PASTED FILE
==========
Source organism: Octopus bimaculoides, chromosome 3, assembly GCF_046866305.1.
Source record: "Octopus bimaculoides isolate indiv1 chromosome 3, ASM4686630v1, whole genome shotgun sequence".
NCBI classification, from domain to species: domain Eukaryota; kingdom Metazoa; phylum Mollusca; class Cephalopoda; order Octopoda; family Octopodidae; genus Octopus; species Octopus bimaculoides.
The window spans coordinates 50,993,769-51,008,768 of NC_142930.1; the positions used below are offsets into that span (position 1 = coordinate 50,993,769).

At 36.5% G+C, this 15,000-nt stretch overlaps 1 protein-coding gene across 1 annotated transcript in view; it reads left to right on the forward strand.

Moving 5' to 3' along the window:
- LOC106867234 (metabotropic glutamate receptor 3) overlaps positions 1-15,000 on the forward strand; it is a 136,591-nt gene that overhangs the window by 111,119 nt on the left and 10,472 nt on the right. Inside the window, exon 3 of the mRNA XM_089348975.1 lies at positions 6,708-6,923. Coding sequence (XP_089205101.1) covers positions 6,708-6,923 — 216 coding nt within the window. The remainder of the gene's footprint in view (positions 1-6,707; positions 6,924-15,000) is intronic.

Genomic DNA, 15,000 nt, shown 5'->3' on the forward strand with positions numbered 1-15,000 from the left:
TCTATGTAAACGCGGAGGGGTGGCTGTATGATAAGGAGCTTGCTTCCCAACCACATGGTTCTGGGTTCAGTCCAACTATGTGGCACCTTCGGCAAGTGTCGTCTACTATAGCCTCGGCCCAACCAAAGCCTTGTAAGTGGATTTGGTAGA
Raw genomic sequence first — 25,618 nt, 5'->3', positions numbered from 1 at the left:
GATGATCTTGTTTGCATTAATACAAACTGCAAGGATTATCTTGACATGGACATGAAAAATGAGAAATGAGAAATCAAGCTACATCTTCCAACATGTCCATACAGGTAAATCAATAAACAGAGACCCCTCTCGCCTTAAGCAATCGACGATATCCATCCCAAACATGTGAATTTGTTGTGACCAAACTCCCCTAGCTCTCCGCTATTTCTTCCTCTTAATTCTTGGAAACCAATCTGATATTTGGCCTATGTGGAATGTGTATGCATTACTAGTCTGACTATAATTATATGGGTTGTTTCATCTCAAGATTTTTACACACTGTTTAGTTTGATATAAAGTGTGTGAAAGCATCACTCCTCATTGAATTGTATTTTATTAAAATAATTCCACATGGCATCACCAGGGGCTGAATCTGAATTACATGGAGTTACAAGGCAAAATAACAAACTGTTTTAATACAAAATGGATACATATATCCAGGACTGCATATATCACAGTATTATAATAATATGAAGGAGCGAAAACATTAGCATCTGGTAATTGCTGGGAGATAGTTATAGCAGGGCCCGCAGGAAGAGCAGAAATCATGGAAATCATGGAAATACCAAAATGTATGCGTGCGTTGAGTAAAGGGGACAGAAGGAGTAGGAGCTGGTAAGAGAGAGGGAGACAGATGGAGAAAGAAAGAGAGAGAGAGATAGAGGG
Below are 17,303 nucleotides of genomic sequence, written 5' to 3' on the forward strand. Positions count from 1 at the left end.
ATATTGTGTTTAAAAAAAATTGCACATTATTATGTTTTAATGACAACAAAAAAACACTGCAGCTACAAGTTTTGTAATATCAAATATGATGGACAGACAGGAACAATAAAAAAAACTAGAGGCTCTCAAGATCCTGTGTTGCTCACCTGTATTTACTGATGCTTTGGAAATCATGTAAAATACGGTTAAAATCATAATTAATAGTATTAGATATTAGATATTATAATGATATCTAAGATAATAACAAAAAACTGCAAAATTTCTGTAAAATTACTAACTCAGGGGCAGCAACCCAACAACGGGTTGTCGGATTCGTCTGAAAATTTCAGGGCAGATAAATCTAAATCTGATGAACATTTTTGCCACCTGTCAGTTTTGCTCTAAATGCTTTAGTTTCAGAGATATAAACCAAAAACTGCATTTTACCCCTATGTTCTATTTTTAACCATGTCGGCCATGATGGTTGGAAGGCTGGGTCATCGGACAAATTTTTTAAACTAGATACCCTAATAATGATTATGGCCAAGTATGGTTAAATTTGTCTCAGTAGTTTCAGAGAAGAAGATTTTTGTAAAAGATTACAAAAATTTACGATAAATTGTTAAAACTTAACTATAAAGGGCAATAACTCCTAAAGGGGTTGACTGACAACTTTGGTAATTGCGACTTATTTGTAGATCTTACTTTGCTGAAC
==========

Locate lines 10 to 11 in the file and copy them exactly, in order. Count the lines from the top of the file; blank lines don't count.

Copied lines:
Raw genomic sequence first — 25,618 nt, 5'->3', positions numbered from 1 at the left:
GATGATCTTGTTTGCATTAATACAAACTGCAAGGATTATCTTGACATGGACATGAAAAATGAGAAATGAGAAATCAAGCTACATCTTCCAACATGTCCATACAGGTAAATCAATAAACAGAGACCCCTCTCGCCTTAAGCAATCGACGATATCCATCCCAAACATGTGAATTTGTTGTGACCAAACTCCCCTAGCTCTCCGCTATTTCTTCCTCTTAATTCTTGGAAACCAATCTGATATTTGGCCTATGTGGAATGTGTATGCATTACTAGTCTGACTATAATTATATGGGTTGTTTCATCTCAAGATTTTTACACACTGTTTAGTTTGATATAAAGTGTGTGAAAGCATCACTCCTCATTGAATTGTATTTTATTAAAATAATTCCACATGGCATCACCAGGGGCTGAATCTGAATTACATGGAGTTACAAGGCAAAATAACAAACTGTTTTAATACAAAATGGATACATATATCCAGGACTGCATATATCACAGTATTATAATAATATGAAGGAGCGAAAACATTAGCATCTGGTAATTGCTGGGAGATAGTTATAGCAGGGCCCGCAGGAAGAGCAGAAATCATGGAAATCATGGAAATACCAAAATGTATGCGTGCGTTGAGTAAAGGGGACAGAAGGAGTAGGAGCTGGTAAGAGAGAGGGAGACAGATGGAGAAAGAAAGAGAGAGAGAGATAGAGGG